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From Wikipedia, the free encyclopedia

Robert "Bob" "Barky" Barkhimer (March 2, 1916 – June 17, 2006) was a promoter on the West Coast of the United States. He was born in Berkeley, California. His career started as a midget car racer and ended as a Senior Vice President at NASCAR.


Racing career

Barkhimer was a 21 year old newlywed when he went with his wife to car races at Emeryville, California. It was his first time attending midget car races, and the third time that he attended a racing event. He was puzzled what circus midgets had to do with racing.[1] He was hooked and he wanted to race a midget racecar. He was unable to obtain a car. He found a racecar owner named Delucci who was not paid for a car that he had sold. Barkhimer could run the midget car if he would repossess the car. Barkhimer located the car dismantled in boxes. Barkhimer loaded up the car and took it the car home. Barkhimer was not a mechanic, but he found a local racer named Jimmy Aiten to help assemble the midget car if Aiten could drive it. That Tuesday night Aiten raced the car at Neptune Beach Speedway. The car ran well in the heat race for two laps before it slowed. The same thing happened in the semi-feature. They determined that they were using the wrong spark plugs. At the races the following week, the engine threw a connecting rod out of the side of the engine block, wrecking the engine. They gave the car back to Delucci.[1]

Barkhimer and Aiten purchased a midget car. After Aiten raced the car one night, he accepted an offer to race a different car on the day of the second race. Barkhimer was forced to race his racecar even though he had never raced before. He borrowed a football helmet and sat in the car on the inside front row. He quickly fell from the first starting position to last place. His racing skills developed to the point that he the Bay City Racing Association (BCRA) champion in 1945.[1] He won six events that season. He won ten events in 1946, and four in 1947 before he got injured.


In 1948 Barkhimer quit racing to become the Business Manager for BCRA. In 1949 Barkhimer took over San Jose Speedway. San Jose was losing fans. Barkhimer saw that midgets were losing their appeal, so he ended the midget class in favor of a hardtop late model stock car division.[2] They were a hit and the crowds returned. Also in 1949, Barkhimer and Jerry Piper started their own association called California Stock Car Racing Association (CSCRA).[3] He eventually promoted 21 or 22 racetracks on the West Coast.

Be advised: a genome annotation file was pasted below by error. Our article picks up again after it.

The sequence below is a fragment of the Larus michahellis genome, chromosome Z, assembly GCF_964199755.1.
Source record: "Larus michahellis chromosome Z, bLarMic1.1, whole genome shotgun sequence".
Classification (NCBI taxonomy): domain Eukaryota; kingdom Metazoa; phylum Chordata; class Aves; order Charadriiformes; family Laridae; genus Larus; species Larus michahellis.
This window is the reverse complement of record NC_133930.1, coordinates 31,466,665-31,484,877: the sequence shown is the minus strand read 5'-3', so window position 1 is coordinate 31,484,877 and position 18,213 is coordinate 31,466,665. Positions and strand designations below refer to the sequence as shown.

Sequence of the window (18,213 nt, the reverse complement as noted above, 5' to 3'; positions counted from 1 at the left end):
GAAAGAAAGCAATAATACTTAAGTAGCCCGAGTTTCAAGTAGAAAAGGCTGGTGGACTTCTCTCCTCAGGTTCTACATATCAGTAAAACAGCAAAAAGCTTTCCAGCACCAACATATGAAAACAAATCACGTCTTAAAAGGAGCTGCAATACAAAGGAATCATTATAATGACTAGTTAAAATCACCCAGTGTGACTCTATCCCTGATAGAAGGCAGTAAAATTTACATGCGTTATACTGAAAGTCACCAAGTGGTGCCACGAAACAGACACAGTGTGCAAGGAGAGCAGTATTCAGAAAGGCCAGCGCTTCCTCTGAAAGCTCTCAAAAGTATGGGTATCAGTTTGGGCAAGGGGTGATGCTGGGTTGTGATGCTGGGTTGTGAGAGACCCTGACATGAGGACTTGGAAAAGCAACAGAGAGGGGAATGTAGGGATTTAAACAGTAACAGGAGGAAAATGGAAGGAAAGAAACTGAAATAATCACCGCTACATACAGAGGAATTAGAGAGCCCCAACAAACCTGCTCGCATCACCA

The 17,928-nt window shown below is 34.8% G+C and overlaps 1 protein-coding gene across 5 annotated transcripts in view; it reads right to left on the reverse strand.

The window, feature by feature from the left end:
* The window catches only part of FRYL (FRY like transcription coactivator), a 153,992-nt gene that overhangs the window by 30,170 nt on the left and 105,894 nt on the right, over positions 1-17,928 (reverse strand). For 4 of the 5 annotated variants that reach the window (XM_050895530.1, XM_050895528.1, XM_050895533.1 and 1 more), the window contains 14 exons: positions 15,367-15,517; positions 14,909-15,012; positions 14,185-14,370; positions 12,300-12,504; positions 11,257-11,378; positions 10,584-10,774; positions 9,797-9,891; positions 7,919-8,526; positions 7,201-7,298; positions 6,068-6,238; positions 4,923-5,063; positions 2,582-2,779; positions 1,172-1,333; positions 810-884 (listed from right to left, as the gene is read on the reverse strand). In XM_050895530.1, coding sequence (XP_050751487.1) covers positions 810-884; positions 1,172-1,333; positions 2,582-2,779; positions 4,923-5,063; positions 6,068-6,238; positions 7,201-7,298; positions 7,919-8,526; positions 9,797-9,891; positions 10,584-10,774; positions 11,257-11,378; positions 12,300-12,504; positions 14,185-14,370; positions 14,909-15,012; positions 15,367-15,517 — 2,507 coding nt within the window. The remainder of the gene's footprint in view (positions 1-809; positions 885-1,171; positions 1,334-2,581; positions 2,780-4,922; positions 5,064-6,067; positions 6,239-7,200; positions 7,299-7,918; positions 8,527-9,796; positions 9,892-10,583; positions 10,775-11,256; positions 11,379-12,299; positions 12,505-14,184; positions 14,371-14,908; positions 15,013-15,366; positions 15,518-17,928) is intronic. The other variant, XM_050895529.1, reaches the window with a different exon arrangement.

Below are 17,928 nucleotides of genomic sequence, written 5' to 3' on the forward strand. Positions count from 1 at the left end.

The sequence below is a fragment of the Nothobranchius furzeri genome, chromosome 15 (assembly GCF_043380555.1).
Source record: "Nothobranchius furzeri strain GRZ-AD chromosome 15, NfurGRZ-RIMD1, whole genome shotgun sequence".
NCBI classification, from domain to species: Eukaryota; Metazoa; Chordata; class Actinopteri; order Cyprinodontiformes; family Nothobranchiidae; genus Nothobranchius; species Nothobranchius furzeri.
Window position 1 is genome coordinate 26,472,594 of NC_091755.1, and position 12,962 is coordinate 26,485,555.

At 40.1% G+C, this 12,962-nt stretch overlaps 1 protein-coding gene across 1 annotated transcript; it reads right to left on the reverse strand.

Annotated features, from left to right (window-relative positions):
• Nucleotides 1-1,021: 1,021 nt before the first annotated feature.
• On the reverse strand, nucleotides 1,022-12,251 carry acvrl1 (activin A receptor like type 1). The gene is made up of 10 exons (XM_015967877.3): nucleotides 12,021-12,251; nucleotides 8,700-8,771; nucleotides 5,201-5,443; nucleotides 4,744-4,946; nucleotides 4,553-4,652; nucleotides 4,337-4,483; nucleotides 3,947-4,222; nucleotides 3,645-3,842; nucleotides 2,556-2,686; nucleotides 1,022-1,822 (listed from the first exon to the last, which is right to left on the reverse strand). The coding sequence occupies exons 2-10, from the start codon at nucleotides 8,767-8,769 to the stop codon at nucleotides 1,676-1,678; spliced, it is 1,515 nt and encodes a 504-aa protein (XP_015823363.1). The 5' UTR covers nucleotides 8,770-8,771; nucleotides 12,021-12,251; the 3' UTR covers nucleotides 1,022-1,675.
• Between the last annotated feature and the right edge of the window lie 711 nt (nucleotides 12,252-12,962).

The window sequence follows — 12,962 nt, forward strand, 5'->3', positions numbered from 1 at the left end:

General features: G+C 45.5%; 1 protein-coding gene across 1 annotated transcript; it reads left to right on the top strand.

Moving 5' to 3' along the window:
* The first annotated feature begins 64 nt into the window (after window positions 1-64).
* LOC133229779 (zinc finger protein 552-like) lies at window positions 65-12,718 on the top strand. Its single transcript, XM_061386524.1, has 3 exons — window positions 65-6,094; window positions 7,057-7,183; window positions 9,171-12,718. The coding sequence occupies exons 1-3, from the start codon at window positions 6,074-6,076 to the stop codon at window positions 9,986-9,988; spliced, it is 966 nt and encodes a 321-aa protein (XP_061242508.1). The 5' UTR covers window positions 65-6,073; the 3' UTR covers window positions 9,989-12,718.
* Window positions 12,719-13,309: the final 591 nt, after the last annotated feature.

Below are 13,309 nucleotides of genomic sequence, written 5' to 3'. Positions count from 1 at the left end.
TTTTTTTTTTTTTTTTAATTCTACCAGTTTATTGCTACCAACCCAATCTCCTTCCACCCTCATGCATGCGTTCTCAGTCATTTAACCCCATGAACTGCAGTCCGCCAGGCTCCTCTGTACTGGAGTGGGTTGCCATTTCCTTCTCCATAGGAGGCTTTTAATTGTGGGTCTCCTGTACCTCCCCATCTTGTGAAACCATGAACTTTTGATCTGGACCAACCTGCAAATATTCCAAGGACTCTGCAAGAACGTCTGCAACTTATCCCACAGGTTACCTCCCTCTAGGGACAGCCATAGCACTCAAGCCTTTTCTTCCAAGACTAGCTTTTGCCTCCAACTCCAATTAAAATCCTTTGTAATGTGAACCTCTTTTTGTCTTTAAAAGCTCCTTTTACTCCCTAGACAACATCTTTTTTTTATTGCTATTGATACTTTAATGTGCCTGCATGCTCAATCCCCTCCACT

In 1954 Bill France, Jr., son of NASCAR found Bill France, Sr., was stationed on the West Coast while serving in the United States Navy. He was stationed at the northern California Navy Air Base known as Moffett Field. The elder France had his son talk with Barkhimer. Barkhimer, his partner Margo Burke, and the younger France went to races together and hung out on weekends. The friendship led to Barkhimer going to Daytona Beach, Florida to meet with the elder France and to watch a race at the Daytona Beach Road Course. France and Barkhimer discussed uniform rules and guaranteed payout for drivers.[3] That meeting resulted in ten of Barkhimer's tracks becoming NASCAR sanctioned.[1] The first track was Stockton 99, and tracks in Oakland, Fresno, San Jose and Hughes Stadium in Sacramento soon followed.[4]

Barkhimer became a Senior Vice President in NASCAR. During his career, he had also promoted boxing, car shows, roller derbies, and wrestling.[5] He retired after his first wife died in 1976. He had promoted 3000 races in his career.[4][2] Barkhimer and Burke sold out to Ken Clapp. After retiring, he traveled and wrote stories about the early years of racing.[5]

Personal life

He married the former Mary Cecil Slattery of Alameda in 1936.[6] After she died, he married Jean Hightower in 1980. She died in 2005. Barkhimer had a son, Bill, and three daughters, Shirley, Bonnie, and Judy.[3]


He was inducted in the West Coast Stock Car Hall of Fame in its first class in 2002.[2]


  1. ^ a b c d Lap #1 How Barky Got Started RACING, Davis Motorsports, reminiscence by Bob Barkhimer, former race driver and Business Manager for BCRA (Bay Cities Racing Association) and NASCAR co-founder
  2. ^ a b c Biography at the West Coast Stock Car Hall of Fame, dated 2002, Retrieved December 16, 2007
  3. ^ a b c Robert Barkhimer -- brought NASCAR to West; Marshall Wilson, San Francisco Chronicle, June 25, 2006, Retrieved December 17, 2007
  4. ^ a b Pioneer honored; Stockton 99 Speedway; July 1, 2006; Retrieved December 16, 2007
  5. ^ a b Robert "Barky" Barkhimer;; Retrieved December 16, 2007
  6. ^ Robert Barkhimer -- brought NASCAR to West; Marshall Wilson, San Francisco Chronicle; June 25, 2006; Retrieved December 16, 2007


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